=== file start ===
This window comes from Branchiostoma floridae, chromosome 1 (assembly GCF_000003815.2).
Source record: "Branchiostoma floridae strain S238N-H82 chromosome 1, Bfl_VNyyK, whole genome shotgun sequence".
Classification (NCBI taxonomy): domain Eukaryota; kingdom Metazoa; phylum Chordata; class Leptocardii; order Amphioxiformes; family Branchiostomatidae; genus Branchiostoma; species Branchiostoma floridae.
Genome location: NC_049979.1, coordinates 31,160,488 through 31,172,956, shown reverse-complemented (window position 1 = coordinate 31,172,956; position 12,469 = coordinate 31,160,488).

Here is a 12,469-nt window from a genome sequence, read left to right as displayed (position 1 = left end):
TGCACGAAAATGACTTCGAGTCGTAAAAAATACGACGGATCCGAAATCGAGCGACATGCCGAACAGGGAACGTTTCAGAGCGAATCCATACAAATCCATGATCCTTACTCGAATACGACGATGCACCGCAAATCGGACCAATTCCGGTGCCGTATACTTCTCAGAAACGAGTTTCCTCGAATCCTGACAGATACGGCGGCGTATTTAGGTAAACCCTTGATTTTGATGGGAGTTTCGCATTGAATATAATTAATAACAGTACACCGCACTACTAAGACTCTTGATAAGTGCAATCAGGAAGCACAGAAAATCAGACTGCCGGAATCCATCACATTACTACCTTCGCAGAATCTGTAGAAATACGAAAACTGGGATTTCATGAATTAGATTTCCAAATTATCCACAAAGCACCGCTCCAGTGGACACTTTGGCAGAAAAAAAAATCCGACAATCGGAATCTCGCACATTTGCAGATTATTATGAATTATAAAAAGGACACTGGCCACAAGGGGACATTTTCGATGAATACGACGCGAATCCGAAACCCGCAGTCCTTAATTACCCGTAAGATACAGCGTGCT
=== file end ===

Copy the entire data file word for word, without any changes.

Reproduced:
This window comes from Branchiostoma floridae, chromosome 1 (assembly GCF_000003815.2).
Source record: "Branchiostoma floridae strain S238N-H82 chromosome 1, Bfl_VNyyK, whole genome shotgun sequence".
Classification (NCBI taxonomy): domain Eukaryota; kingdom Metazoa; phylum Chordata; class Leptocardii; order Amphioxiformes; family Branchiostomatidae; genus Branchiostoma; species Branchiostoma floridae.
Genome location: NC_049979.1, coordinates 31,160,488 through 31,172,956, shown reverse-complemented (window position 1 = coordinate 31,172,956; position 12,469 = coordinate 31,160,488).

Here is a 12,469-nt window from a genome sequence, read left to right as displayed (position 1 = left end):
TGCACGAAAATGACTTCGAGTCGTAAAAAATACGACGGATCCGAAATCGAGCGACATGCCGAACAGGGAACGTTTCAGAGCGAATCCATACAAATCCATGATCCTTACTCGAATACGACGATGCACCGCAAATCGGACCAATTCCGGTGCCGTATACTTCTCAGAAACGAGTTTCCTCGAATCCTGACAGATACGGCGGCGTATTTAGGTAAACCCTTGATTTTGATGGGAGTTTCGCATTGAATATAATTAATAACAGTACACCGCACTACTAAGACTCTTGATAAGTGCAATCAGGAAGCACAGAAAATCAGACTGCCGGAATCCATCACATTACTACCTTCGCAGAATCTGTAGAAATACGAAAACTGGGATTTCATGAATTAGATTTCCAAATTATCCACAAAGCACCGCTCCAGTGGACACTTTGGCAGAAAAAAAAATCCGACAATCGGAATCTCGCACATTTGCAGATTATTATGAATTATAAAAAGGACACTGGCCACAAGGGGACATTTTCGATGAATACGACGCGAATCCGAAACCCGCAGTCCTTAATTACCCGTAAGATACAGCGTGCT